fig = plt.figure()
sample = face_dataset[65]
for i, tsfrm in enumerate([scale, crop, composed]):
    transformed_sample = tsfrm(sample)

    ax = plt.subplot(1, 3, i + 1)
    plt.tight_layout()
    ax.set_title(type(tsfrm).__name__)
    show_landmarks(**transformed_sample)

plt.show()

Create a dataset with custom transformation and display the transformation:

transformed_dataset = FaceLandmarksDataset(csv_file='faces/face_landmarks.csv',
                                           root_dir='faces/',
                                           transform=transforms.Compose([
                                               Rescale(256),
                                               RandomCrop(224),
                                               ToTensor()
                                           ]))
										   

for i in range(len(transformed_dataset)):
    sample = transformed_dataset[i]

    print(i, sample['image'].size(), sample['landmarks'].size())

    if i == 3:
        break										   

Here we use a data loader to load the samples:

dataloader = DataLoader(transformed_dataset, batch_size=4,
                        shuffle=True, num_workers=4)


for i_batch, sample_batched in enumerate(dataloader):
    ...

Image grid

We often want to display a grid of images to show samples for the training or testing images. torchvision.utils.make_grid a grid to be displayed.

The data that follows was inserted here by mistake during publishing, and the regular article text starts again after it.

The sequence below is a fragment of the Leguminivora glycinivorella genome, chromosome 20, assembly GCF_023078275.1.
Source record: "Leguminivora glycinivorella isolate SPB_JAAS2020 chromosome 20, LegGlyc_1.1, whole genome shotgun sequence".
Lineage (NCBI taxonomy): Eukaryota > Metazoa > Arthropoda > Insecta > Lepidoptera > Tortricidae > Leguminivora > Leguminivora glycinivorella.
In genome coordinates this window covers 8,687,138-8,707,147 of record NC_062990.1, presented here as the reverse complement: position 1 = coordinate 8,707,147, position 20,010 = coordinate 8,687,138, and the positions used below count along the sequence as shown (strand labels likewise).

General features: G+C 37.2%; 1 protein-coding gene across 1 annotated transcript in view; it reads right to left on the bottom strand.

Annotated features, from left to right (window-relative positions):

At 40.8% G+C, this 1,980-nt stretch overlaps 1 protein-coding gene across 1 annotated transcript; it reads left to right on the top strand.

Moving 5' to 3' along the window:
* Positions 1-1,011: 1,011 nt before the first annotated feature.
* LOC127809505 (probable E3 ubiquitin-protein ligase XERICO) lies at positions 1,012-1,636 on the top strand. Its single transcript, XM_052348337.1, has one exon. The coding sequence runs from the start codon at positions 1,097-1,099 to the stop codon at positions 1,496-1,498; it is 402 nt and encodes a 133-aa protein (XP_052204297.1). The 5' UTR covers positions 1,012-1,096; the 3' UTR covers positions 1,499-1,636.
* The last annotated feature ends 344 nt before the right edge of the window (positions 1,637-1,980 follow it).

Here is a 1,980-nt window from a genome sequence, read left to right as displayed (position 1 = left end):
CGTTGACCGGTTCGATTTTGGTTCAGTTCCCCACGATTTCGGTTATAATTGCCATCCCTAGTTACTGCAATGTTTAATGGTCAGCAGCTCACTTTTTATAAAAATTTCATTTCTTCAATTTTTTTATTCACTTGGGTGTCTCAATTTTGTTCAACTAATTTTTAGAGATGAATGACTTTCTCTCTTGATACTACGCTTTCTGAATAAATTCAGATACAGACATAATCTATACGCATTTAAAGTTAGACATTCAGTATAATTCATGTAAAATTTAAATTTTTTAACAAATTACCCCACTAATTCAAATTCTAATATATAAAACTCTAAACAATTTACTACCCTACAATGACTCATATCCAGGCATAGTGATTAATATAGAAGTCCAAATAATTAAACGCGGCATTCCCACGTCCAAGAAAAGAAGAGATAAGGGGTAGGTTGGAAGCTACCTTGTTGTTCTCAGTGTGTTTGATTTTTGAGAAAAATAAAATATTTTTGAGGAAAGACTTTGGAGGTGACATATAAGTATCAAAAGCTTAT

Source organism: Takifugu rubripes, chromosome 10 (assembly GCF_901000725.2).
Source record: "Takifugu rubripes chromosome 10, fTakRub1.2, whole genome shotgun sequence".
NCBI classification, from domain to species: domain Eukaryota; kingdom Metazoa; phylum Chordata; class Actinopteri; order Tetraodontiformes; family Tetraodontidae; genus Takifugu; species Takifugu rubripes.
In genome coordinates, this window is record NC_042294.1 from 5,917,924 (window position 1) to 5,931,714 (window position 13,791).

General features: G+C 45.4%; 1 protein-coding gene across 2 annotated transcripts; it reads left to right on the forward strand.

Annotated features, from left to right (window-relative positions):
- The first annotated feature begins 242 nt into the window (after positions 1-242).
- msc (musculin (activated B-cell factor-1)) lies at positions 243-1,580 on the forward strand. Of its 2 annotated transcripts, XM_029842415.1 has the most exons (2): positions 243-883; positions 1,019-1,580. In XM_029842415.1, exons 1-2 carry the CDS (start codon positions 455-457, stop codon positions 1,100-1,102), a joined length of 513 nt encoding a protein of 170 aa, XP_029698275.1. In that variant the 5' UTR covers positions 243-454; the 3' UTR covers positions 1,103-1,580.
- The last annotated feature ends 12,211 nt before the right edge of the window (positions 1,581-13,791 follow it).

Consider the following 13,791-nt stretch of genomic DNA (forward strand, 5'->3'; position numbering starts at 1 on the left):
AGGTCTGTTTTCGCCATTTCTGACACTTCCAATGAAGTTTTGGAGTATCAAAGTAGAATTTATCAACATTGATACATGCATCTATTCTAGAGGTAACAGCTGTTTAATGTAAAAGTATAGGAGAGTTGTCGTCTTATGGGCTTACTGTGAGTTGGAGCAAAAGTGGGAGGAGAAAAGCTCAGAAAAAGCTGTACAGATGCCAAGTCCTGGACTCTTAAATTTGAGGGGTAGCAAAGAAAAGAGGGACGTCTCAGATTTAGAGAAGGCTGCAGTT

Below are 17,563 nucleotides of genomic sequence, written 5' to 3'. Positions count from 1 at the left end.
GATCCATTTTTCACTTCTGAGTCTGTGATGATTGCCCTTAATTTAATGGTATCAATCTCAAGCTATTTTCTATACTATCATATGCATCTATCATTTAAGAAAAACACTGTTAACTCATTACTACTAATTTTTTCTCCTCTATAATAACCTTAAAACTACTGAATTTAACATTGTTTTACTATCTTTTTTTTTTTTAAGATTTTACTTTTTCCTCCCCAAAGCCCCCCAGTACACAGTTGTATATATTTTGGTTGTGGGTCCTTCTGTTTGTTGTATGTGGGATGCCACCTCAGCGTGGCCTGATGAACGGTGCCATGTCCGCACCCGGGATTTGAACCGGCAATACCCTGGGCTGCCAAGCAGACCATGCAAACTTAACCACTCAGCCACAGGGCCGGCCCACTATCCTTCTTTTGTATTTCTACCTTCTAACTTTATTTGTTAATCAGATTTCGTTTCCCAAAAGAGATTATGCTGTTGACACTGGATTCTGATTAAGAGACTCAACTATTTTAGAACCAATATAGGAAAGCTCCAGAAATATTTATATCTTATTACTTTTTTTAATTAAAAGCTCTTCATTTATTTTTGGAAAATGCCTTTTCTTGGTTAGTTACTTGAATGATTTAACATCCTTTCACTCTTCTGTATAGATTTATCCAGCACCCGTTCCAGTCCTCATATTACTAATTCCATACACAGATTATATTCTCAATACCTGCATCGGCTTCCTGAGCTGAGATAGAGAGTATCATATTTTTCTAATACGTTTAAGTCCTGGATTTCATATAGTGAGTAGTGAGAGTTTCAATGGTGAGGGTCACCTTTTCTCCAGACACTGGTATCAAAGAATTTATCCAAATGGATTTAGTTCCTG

def imshow(inp, title=None):
    """Imshow for Tensor."""
    inp = inp.numpy().transpose((1, 2, 0))
    mean = np.array([0.485, 0.456, 0.406])
    std = np.array([0.229, 0.224, 0.225])
    inp = std * inp + mean
    inp = np.clip(inp, 0, 1)
    plt.imshow(inp)
    if title is not None:
        plt.title(title)
    plt.pause(0.001)  # pause a bit so that plots are updated


# Get a batch of training data
# inputs contains 4 images because batch_size=4 for the dataloaders
inputs, classes = next(iter(dataloaders['train']))

# Make a grid from batch
out = torchvision.utils.make_grid(inputs)

imshow(out, title=[class_names[x] for x in classes])

Display model result

In the code below, we take in a model, make predictions and display the images with the result:

def visualize_model(model, num_images=6):
    images_so_far = 0
    fig = plt.figure()

    for i, data in enumerate(dataloaders['val']):
        inputs, labels = data
        inputs, labels = Variable(inputs.cuda()), Variable(labels.cuda())

        outputs = model(inputs)
        _, preds = torch.max(outputs.data, 1)

        for j in range(inputs.size()[0]):
            images_so_far += 1
            ax = plt.subplot(num_images//2, 2, images_so_far)
            ax.axis('off')
            ax.set_title('predicted: {}'.format(class_names[preds[j]]))
            imshow(inputs.cpu().data[j])

            if images_so_far == num_images:
                return